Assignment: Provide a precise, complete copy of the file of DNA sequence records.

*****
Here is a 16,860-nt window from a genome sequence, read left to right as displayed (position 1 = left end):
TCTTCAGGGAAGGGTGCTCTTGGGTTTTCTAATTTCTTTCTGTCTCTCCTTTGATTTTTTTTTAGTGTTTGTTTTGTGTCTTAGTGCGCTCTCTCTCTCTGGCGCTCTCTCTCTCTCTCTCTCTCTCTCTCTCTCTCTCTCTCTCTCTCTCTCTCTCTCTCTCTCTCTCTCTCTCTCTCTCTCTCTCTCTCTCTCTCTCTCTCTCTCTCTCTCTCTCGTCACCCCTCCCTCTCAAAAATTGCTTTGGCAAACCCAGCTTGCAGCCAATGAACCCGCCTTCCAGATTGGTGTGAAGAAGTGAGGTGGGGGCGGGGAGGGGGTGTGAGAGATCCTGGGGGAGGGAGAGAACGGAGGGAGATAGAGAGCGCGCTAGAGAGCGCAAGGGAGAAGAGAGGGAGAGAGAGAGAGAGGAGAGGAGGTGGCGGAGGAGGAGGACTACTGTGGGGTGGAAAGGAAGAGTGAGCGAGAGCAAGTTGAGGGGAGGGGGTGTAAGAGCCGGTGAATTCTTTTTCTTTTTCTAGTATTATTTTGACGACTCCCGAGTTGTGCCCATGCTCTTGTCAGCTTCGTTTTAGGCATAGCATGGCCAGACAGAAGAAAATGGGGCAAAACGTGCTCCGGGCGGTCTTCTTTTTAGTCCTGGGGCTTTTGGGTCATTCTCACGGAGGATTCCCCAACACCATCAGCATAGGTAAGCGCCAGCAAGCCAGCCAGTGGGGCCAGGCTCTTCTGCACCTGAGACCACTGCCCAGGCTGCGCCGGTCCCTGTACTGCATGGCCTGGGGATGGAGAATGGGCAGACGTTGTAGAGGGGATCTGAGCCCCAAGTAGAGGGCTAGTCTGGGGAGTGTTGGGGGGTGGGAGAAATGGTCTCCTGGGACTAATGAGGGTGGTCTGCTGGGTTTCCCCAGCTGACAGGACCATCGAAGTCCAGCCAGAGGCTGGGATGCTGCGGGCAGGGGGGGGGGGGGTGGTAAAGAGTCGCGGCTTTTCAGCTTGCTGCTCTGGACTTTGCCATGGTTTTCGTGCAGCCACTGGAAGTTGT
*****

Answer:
Here is a 16,860-nt window from a genome sequence, read left to right as displayed (position 1 = left end):
TCTTCAGGGAAGGGTGCTCTTGGGTTTTCTAATTTCTTTCTGTCTCTCCTTTGATTTTTTTTTAGTGTTTGTTTTGTGTCTTAGTGCGCTCTCTCTCTCTGGCGCTCTCTCTCTCTCTCTCTCTCTCTCTCTCTCTCTCTCTCTCTCTCTCTCTCTCTCTCTCTCTCTCTCTCTCTCTCTCTCTCTCTCTCTCTCTCTCTCTCTCTCTCTCTCTCTCGTCACCCCTCCCTCTCAAAAATTGCTTTGGCAAACCCAGCTTGCAGCCAATGAACCCGCCTTCCAGATTGGTGTGAAGAAGTGAGGTGGGGGCGGGGAGGGGGTGTGAGAGATCCTGGGGGAGGGAGAGAACGGAGGGAGATAGAGAGCGCGCTAGAGAGCGCAAGGGAGAAGAGAGGGAGAGAGAGAGAGAGGAGAGGAGGTGGCGGAGGAGGAGGACTACTGTGGGGTGGAAAGGAAGAGTGAGCGAGAGCAAGTTGAGGGGAGGGGGTGTAAGAGCCGGTGAATTCTTTTTCTTTTTCTAGTATTATTTTGACGACTCCCGAGTTGTGCCCATGCTCTTGTCAGCTTCGTTTTAGGCATAGCATGGCCAGACAGAAGAAAATGGGGCAAAACGTGCTCCGGGCGGTCTTCTTTTTAGTCCTGGGGCTTTTGGGTCATTCTCACGGAGGATTCCCCAACACCATCAGCATAGGTAAGCGCCAGCAAGCCAGCCAGTGGGGCCAGGCTCTTCTGCACCTGAGACCACTGCCCAGGCTGCGCCGGTCCCTGTACTGCATGGCCTGGGGATGGAGAATGGGCAGACGTTGTAGAGGGGATCTGAGCCCCAAGTAGAGGGCTAGTCTGGGGAGTGTTGGGGGGTGGGAGAAATGGTCTCCTGGGACTAATGAGGGTGGTCTGCTGGGTTTCCCCAGCTGACAGGACCATCGAAGTCCAGCCAGAGGCTGGGATGCTGCGGGCAGGGGGGGGGGGGGTGGTAAAGAGTCGCGGCTTTTCAGCTTGCTGCTCTGGACTTTGCCATGGTTTTCGTGCAGCCACTGGAAGTTGT